Pancreatitis in cats
The pancreas is an organ in the body located close to the stomach. It produces enzymes that assist in the digestion of food and hormones such as insulin that regulate sugar levels. When inflammation of the pancreas occurs, this is known as pancreatitis. It can be acute or chronic in nature. The cause of pancreatitis in cats is not always known. It is often accompanied by inflammation of the liver and the intestine, a condition referred to as triaditis. It can therefore be associated with a range of symptoms that often overlap with symptoms of gastroenteritis, inflammatory bowel disease and other diseases. Learn more about pancreatitis in cats with our vet.
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What triggers pancreatitis in cats?
In most cats, the cause of pancreatitis is unknown (idiopathic). It appears to occur spontaneously, without any known trigger. However, in some cases it can be associated with other risk factors such as:
Restriction of blood supply (pancreatic ischaemia)
Trauma: for example, a road traffic accident or a fall from a height
Infectious agents and diseases: Feline Parvovirus, Toxoplasma gondii, Feline Herpesvirus and Feline Infectious Peritonitis
Increased calcium levels (hypercalcaemia)
Organophosphate insecticide toxicity: these can be found in some flea collars and garden products
Medications such as aspirin and glucocorticoids.
Hepatic lipidosis (a specific type of liver disease commonly seen in cats) or cholangitis (inflammation of the bile duct system). Pancreatitis is present in approximately 40% of cats with hepatic lipidosis and usually carries a poorer prognosis
Inflammatory Bowel Disease
Symptoms of pancreatitis in cats
Symptoms can include:
Lethargy and loss of appetite - most common
Vomiting and abdominal pain - less common in cats with pancreatitis than dogs
Drooling (hypersalivation) - usually a sign of nausea
Fever is possible - often the body temperature will actually be low (hypothermia)
Diarrhoea - occasional
Diagnosis of pancreatitis in cats
Several tests are often recommended. These are used to confirm a diagnosis of pancreatitis, as well as to check for other underlying diseases, or risk factors, such as hepatic lipidosis. Tests include:
General blood tests (complete blood count, serum biochemistry profile) and urine analysis
Serum feline pancreatic lipase immunoreactivity (fPLI). This specific blood test measures an enzyme called lipase, which is produced by the pancreas. It is pancreas‐specific and species‐specific
Imaging, such as abdominal ultrasound, is used to assess inflammation of the pancreas. This is an extremely useful diagnostic tool. However, it is largely dependent on the skill level of the vet and the quality of the ultrasound machine
Biopsy of the pancreas - a sample is taken under general anaesthesia and analysed by the laboratory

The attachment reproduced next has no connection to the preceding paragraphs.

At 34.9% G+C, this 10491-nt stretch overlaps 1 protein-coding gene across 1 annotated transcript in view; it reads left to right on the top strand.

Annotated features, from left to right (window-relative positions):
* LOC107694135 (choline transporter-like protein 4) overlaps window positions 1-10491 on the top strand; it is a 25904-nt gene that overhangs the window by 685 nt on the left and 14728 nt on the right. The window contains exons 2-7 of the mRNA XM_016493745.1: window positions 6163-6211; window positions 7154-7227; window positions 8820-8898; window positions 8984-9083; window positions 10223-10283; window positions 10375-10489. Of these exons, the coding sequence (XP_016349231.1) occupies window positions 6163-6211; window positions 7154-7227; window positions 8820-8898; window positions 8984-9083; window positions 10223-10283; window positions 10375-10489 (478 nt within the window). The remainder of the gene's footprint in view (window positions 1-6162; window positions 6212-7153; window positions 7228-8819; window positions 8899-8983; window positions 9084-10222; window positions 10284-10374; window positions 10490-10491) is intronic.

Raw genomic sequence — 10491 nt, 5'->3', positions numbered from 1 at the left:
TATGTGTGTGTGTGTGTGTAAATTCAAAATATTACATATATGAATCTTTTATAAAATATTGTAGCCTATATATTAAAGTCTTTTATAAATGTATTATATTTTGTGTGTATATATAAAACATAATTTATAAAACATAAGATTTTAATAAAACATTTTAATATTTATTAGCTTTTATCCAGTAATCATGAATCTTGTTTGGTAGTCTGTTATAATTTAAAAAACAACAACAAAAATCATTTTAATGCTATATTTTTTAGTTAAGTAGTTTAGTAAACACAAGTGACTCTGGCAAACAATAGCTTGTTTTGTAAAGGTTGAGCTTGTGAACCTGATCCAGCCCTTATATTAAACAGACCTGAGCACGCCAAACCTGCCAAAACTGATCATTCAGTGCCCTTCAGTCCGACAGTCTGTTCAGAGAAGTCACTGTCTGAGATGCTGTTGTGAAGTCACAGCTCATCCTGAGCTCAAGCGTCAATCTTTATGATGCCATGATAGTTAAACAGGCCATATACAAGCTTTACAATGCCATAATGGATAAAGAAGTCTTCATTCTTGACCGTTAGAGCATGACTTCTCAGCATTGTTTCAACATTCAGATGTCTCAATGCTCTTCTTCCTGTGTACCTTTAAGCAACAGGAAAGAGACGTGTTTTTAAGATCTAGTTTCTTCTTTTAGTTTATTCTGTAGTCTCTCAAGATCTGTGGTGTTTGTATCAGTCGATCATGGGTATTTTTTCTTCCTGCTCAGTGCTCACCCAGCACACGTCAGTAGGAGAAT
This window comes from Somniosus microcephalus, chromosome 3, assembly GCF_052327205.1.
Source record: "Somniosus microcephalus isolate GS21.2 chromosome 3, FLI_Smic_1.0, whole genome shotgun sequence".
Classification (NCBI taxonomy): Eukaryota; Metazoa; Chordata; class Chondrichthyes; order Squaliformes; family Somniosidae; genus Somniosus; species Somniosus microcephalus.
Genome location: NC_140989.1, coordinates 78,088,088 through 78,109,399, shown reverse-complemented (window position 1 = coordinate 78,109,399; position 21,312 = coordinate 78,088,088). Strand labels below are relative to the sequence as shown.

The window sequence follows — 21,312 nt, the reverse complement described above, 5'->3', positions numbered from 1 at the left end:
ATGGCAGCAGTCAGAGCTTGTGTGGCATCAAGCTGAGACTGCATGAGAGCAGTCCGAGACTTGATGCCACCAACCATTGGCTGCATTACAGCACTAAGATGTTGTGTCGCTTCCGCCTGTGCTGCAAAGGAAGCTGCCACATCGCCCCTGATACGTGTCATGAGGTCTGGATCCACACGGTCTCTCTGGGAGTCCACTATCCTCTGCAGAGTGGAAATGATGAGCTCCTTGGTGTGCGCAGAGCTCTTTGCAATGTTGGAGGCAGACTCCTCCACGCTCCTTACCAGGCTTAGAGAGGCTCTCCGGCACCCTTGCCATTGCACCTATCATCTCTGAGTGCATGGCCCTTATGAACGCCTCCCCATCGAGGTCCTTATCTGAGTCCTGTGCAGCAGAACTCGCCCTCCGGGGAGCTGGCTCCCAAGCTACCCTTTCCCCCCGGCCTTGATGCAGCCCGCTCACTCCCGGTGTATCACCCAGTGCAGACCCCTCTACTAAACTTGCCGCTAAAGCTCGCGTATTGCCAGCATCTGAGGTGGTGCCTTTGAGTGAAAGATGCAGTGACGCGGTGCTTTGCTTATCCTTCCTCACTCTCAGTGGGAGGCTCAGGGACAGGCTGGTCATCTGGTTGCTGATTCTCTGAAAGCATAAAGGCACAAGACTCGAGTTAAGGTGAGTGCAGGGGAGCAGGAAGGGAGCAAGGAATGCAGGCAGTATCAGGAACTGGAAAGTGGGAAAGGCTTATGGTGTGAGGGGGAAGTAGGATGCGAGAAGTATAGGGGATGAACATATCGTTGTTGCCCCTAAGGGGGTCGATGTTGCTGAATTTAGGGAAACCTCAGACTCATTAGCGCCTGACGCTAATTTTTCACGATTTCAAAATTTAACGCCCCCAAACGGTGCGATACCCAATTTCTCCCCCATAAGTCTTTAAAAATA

What can you do for a cat with pancreatitis?
Treatment of pancreatitis in cats aims to:
Provide supportive care
Eliminate triggers or risk factors
Replace electrolytes lost through vomiting and diarrhoea, as well as rehydrate. Both of these are achieved by providing intravenous fluids. Therefore, most cats with pancreatitis are require hospitalisation
Control vomiting and nausea with anti-sickness drugs. These are often given even if there is no vomiting, as nausea can be hard to recognise
Provide analgesia for abdominal pain. This is an important aspect of the treatment plan, even if the cat is showing no obvious signs of pain, as some degree of pain is always present
Most cats with pancreatitis, unlike humans, rarely have infectious complications such as the formation of an abscess or a bacterial infection. Therefore, antibiotic treatment is rarely indicated.
In some cases, additional medication may be required. For example, antacids may be used to protect the stomach lining. A high proportion of cats with pancreatitis can have low cobalamin (vitamin B12) concentrations, in which case, this can be supplemented with a weekly injection.
What should I feed a cat with pancreatitis?
Food should be gradually re-introduced as soon as possible. This should be done over 4-6 meals a day, for a few days. If your cat is refusing to eat, an appetite stimulant may be given. There is little evidence to support dietary fat restriction in cats with pancreatitis. Ideally, the diet should be easily digestible, high in protein, low in carbohydrate and with a moderate fat level. Depending on concurrent diseases, such as inflammatory bowel disease, a novel protein diet or hypoallergenic diet may be required.
How to prevent pancreatitis in cats
Feed a good quality diet appropriate for your cat’s age
Maintain a healthy weight for your cat
Avoid high-fat diets and table scraps or food that you would usually prepare for yourself
Minimise exposure to organophosphate insecticides or unnecessary medications
When to see your vet?
Inappetence or anorexia
If you would like further advice on anything you have read in this article you can book a video appointment to have a chat with one of our FirstVet vets for advice, treatment, and if necessary, referral to your local vet.